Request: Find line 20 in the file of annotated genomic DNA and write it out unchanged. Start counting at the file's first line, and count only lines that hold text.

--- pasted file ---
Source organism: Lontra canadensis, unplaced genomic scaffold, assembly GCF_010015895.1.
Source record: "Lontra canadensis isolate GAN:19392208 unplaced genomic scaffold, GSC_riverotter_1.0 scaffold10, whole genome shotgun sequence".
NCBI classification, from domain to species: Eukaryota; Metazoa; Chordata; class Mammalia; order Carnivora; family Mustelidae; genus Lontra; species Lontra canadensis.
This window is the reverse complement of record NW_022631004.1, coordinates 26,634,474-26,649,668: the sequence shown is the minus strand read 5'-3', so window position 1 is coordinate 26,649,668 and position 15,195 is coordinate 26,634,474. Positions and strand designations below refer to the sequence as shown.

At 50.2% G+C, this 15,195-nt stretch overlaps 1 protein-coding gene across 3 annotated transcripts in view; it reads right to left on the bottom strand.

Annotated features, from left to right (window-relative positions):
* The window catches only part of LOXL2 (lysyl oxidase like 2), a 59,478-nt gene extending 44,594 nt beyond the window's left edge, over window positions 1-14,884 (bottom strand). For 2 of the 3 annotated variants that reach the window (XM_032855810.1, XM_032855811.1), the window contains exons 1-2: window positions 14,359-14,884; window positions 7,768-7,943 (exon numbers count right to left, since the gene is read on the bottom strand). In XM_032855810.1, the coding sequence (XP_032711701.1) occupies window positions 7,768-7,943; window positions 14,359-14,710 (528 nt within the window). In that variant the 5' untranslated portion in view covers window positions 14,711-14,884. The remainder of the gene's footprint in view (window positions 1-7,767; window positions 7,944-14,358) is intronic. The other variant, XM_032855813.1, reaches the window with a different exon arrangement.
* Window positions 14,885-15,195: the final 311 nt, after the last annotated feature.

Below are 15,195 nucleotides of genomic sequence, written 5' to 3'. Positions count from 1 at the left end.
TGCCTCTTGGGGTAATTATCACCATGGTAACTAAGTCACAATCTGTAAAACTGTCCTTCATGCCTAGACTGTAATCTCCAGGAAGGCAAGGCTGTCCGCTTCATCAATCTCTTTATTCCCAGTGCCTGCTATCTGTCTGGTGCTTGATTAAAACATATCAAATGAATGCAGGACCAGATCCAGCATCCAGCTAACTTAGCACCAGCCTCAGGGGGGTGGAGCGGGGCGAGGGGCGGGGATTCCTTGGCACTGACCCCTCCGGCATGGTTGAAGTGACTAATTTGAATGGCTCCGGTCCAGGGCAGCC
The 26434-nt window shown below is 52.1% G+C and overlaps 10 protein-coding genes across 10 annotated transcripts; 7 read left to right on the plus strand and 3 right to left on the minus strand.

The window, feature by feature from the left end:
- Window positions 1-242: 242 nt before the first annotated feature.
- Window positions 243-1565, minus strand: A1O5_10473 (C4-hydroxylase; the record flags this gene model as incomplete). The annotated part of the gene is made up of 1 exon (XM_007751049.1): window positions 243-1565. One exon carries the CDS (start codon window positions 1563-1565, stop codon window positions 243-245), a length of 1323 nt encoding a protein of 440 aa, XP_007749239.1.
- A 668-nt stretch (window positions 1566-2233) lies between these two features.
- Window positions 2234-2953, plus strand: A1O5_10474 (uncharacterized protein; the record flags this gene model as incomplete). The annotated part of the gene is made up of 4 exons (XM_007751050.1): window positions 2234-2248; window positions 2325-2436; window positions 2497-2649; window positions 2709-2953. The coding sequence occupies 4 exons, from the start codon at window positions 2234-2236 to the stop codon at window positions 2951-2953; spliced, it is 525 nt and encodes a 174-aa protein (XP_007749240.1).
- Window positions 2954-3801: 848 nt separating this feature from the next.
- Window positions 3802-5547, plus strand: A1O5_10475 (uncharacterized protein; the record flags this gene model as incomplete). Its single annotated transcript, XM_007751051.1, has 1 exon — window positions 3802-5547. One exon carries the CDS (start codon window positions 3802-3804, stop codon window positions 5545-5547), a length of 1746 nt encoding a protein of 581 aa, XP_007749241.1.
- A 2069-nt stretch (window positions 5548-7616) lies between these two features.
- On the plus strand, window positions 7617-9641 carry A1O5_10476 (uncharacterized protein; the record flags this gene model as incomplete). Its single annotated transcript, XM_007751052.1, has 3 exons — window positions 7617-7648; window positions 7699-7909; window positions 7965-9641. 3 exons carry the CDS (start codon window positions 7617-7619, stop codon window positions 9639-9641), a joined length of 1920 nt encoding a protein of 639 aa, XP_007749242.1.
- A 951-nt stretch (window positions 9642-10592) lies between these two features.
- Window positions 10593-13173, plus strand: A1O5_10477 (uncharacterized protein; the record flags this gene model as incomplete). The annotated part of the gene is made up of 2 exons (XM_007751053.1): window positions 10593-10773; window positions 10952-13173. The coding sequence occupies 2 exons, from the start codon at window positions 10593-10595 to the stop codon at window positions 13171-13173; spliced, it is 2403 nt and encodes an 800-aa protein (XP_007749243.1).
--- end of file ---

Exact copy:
- On the plus strand, window positions 7617-9641 carry A1O5_10476 (uncharacterized protein; the record flags this gene model as incomplete). Its single annotated transcript, XM_007751052.1, has 3 exons — window positions 7617-7648; window positions 7699-7909; window positions 7965-9641. 3 exons carry the CDS (start codon window positions 7617-7619, stop codon window positions 9639-9641), a joined length of 1920 nt encoding a protein of 639 aa, XP_007749242.1.